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Let’s face it, there are just some conversations that you don’t want to have. There are some people you simply don’t want to talk to, but what happens when we don’t have these conversations? Everyone loses! It is perfectly natural for us to avoid difficult conversations. We fear rejection, retaliation, emotional outbreaks, the dismissal of our ideas, and of course those incredibly awkward moments where everyone around you stares at their feet thinking “God I am glad that’s not me.” However, these conversations need to be had and the Badass Business Analyst will have them. If we want healthy, productive teams and projects, crucial conversations must be had frequently. You can’t just keep ranting, raving, complaining and avoiding, you need to start having meaningful, persuasive conversations that make an impact. You need your ideas to be heard, and more importantly you need behaviors to change. Don’t you think its time you and I have a crucial conversation? Suddenly I feel like I have turned into my father. Sigh. For the record, all of his crucial conversations were always too late, which is maybe why I am so passionate about this particular chapter in my book (the longest chapter by far - okay, moving away from from therapy now).
Dec 28, 2016
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A story is defined as a narrative or tale, true or imaginary. Each story has a moral hidden in it. A story writer won't directly say that hard work and patience is the key to success. Instead the writer came up with a story of Hare and Tortoise. And if we observe carefully, stories are everywhere; we ask a friend about her love story, we watch a prime time news story, we ask a new friend about his life's story, the movie I watched the other day had a good story.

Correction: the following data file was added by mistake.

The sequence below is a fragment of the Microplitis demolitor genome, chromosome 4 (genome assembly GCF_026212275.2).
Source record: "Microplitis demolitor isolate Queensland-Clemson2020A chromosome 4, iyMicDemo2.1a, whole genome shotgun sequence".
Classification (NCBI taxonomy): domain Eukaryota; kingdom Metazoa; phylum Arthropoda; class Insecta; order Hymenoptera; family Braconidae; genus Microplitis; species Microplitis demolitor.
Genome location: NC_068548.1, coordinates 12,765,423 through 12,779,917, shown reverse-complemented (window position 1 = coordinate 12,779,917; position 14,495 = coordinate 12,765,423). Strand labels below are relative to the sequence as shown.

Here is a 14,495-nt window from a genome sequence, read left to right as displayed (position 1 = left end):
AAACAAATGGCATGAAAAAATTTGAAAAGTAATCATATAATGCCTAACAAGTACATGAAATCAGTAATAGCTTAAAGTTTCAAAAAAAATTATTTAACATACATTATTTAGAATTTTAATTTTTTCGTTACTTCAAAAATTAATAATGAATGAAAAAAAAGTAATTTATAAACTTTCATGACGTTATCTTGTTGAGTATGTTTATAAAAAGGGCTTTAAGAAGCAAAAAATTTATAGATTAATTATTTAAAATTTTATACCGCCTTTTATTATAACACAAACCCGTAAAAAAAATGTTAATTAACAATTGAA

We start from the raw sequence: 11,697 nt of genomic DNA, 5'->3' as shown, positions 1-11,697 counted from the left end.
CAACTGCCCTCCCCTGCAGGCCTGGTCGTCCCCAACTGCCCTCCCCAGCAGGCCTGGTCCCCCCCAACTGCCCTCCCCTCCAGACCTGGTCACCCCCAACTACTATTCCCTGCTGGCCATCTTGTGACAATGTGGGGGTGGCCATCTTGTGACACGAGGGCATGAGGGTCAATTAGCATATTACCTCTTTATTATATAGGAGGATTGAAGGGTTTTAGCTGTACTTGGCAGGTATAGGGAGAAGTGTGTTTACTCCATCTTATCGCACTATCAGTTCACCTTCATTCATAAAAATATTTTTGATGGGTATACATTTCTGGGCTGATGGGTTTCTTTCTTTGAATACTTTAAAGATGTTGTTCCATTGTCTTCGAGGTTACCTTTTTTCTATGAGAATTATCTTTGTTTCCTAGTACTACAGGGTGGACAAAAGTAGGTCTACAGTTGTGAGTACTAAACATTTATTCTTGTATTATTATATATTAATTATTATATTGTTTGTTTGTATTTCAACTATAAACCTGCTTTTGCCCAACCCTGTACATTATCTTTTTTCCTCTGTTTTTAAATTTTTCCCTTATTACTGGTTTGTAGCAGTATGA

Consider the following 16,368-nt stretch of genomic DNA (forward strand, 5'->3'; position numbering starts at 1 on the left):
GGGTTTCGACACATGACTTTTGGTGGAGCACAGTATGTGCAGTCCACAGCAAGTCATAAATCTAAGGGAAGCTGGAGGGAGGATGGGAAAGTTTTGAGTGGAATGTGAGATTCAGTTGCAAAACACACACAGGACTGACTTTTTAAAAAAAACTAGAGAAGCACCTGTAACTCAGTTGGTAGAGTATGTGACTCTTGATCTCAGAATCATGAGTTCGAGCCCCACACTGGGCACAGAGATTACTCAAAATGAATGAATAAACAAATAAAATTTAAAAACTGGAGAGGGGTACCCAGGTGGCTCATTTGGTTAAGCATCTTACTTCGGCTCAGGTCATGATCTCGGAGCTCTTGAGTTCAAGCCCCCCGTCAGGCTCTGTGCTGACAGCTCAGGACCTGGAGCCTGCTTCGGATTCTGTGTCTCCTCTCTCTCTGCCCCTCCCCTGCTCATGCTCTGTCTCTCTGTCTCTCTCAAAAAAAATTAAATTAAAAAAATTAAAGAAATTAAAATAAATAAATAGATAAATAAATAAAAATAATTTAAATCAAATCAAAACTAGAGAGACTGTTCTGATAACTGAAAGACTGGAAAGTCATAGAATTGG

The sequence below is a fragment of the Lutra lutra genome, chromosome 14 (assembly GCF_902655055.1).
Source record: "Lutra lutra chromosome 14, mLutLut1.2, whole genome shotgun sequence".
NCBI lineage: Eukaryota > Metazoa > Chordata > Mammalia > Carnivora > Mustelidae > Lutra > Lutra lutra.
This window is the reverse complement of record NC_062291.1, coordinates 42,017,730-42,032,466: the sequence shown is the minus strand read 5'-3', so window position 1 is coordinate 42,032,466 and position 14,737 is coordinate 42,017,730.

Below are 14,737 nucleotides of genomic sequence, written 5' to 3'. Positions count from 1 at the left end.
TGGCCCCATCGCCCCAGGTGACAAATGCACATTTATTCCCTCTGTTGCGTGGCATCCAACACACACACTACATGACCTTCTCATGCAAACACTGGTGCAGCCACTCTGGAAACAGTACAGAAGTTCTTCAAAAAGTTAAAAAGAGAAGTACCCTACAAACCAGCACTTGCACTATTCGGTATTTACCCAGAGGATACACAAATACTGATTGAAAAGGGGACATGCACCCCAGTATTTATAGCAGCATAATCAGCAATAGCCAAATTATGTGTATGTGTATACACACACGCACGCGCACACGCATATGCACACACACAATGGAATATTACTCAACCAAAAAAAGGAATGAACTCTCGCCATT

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Most discussions about software requirements deal with business information systems and similar projects. The world is also full of products that use software to control hardware devices, broadly called embedded systems. Among countless examples are cell phones, television remote controls, kiosks of all sorts, Internet routers, and robot cars.  This is the first article of two that will discuss some of the requirements issues that are especially important to embedded and other real-time systems.

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With the rise in popularity of agile methods, business analysts and product owners often use the term “agile requirements” to label their work.  We do not care for the term “agile requirements” because it implies that the requirements for an agile project are somehow qualitatively different from those for projects following other life cycles. A developer needs to know the same information to be able to correctly implement the right functionality regardless of the life cycle being used.